Prostaglandin dehydrogenase (PGDH) is induced by progesterone and downregulated by cortisol. 31 Progesterone "functional" withdrawal reduces the activity of progesterone and increases the level of expression of estrogen receptors and estrogen activity on the myometrium. As a result, there is an increase in production of estrogen-dependent molecules, such as oxytocin receptors and prostaglandins, which promote uterine contractility. Activated prostaglandins receptors elevate intracellular calcium by blocking cAMP. They also enhance the production of cervix metalloproteinases to promote cervical ripening and decidual and fetal membrane activation.8 The initiation of this cascade seems to be placental production of CRH.32

3.3 Prostaglandins in labor and delivery

There is considerable evidence in support of the likelihood that prostaglandins serve as the mediators (uterotonins) of the myometrial contractions experienced by women in labor. This evidence can be summarized as follows: (a) the administration of prostaglandins (intraamniotically, vaginally or intravenously) in human pregnancy leads to the onset of myometrial contractions and delivery at any stage of gestation; (b) the administration of inhibitors of prostaglandin synthesis to pregnant women is associated with prolonged gestation and an increase in the time interval for intraamniotic hypertonic saline induction of abortion; and (c) the concentrations of prostaglandins in amniotic fluid and in maternal plasma and urine are increased during parturition. The levels of PGE2 and PGF in amniotic fluid increase strikingly during labor.23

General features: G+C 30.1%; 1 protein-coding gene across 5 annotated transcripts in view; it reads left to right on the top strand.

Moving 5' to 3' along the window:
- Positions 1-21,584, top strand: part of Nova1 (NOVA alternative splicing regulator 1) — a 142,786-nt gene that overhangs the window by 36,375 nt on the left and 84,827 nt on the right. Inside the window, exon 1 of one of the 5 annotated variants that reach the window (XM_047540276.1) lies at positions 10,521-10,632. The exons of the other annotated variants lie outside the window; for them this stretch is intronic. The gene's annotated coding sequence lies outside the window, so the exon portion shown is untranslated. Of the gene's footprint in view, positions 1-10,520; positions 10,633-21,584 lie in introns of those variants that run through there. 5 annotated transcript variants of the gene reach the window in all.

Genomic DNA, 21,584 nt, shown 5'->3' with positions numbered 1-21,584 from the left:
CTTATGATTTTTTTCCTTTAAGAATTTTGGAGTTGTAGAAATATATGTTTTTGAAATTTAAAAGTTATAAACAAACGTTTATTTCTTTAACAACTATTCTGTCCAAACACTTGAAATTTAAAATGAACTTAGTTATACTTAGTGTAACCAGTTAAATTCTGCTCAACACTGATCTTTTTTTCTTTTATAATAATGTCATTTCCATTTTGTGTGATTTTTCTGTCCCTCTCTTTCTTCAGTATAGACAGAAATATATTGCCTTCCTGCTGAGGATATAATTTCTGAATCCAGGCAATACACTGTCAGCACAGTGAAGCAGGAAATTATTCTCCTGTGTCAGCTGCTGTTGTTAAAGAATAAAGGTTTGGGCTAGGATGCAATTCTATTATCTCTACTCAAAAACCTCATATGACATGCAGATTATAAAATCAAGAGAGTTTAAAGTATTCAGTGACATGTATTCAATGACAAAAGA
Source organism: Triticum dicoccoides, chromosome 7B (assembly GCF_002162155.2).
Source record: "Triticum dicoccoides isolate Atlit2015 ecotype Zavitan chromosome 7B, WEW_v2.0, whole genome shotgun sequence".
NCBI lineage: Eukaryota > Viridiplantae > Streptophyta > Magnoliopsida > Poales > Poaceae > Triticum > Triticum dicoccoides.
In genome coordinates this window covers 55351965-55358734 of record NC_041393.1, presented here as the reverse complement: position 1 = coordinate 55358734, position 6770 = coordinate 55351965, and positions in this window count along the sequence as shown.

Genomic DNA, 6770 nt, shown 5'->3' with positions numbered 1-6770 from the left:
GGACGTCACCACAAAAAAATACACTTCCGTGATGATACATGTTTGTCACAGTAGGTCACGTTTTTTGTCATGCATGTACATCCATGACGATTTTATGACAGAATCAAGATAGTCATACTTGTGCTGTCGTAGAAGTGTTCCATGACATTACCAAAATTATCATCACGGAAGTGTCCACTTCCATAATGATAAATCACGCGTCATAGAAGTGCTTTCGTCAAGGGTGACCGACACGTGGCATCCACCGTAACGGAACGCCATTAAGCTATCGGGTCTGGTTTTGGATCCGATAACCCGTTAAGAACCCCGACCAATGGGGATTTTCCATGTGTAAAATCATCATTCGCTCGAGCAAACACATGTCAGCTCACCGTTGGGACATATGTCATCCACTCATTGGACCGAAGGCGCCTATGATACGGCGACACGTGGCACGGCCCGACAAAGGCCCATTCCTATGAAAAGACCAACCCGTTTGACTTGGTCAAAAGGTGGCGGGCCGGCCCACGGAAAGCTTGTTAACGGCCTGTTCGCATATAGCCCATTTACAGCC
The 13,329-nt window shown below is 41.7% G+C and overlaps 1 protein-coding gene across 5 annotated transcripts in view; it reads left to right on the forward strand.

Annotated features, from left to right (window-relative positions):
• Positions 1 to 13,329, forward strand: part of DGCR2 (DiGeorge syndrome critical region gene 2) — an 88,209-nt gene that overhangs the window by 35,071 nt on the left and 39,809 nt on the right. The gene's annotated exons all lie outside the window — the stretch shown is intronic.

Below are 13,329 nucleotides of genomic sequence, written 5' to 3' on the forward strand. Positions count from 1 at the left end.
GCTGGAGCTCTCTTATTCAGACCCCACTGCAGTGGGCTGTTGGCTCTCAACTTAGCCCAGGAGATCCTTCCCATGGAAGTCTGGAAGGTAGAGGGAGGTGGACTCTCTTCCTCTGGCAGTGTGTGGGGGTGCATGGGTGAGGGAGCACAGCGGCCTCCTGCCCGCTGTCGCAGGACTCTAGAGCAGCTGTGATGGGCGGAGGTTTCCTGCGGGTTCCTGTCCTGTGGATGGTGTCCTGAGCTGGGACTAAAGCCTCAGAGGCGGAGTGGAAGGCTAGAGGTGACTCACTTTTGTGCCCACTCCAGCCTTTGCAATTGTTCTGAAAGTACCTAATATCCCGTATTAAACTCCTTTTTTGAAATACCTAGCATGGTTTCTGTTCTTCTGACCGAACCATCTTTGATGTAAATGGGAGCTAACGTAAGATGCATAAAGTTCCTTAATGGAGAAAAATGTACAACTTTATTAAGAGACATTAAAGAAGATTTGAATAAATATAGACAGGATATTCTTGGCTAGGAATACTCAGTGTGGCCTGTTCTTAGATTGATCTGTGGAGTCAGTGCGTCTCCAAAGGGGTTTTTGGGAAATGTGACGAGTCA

Prostaglandins, mainly PGE2 and to a lesser extent PGF, seem to be the endpoint of the CRH cascade and characterize the action of most of the molecules that participate in term and preterm labor mechanisms. However, they also enhance their own production. They decrease the activity of placental 11β-HSD-2, the enzyme that converts cortisol, resulting in a further increase in local cortisol concentrations, this representing another positive feedback mechanism.8 Moreover, PGE2 stimulates fetal CRH production, yet a further positive feedback loop.31

A remarkable feature of prostaglandins is that when they bind with receptors type 1 and 3, which exist in the upper segment of the uterus, they cause contractility, but when they bind with receptors types 2 and 4, which exist in the lower segment of the uterus, they cause relaxation, a heterogeneity of the receptors that is genetically controlled. This constitutes a well established part of the mechanism of labor. The mechanisms discussed above are shown in Figure 5.


The greatest single cause of newborn morbidity and mortality is preterm birth.33,34 Well known common causes leading to preterm birth include stress, systemic or maternal genital tract infections, placental ischemia or vascular lesions, and uterine overdistension.35,36 It is reasonable to hypothesize that under these circumstances the placental "clock" is triggered sooner than normal to initiate the cascade of events leading to labor.

4.1 Stress

The placenta is responsive to maternal stress.37 CRH is released from cultured human placental cells in a dose-dependent manner in response to all major biological effectors of stress, such as cortisol, catecholamines, oxytocin, angiotensin 2, and IL-1.7,10 Thus, in preterm delivery it may be the maternal HPA axis and the sympatho-adrenergic system that starts the placental CRH cascade. Activation of the fetal HPA axis can occur in an adverse intrauterine environment, like compromised uteroplacental blood flow and other conditions of fetal hypoxemia or infection.8,38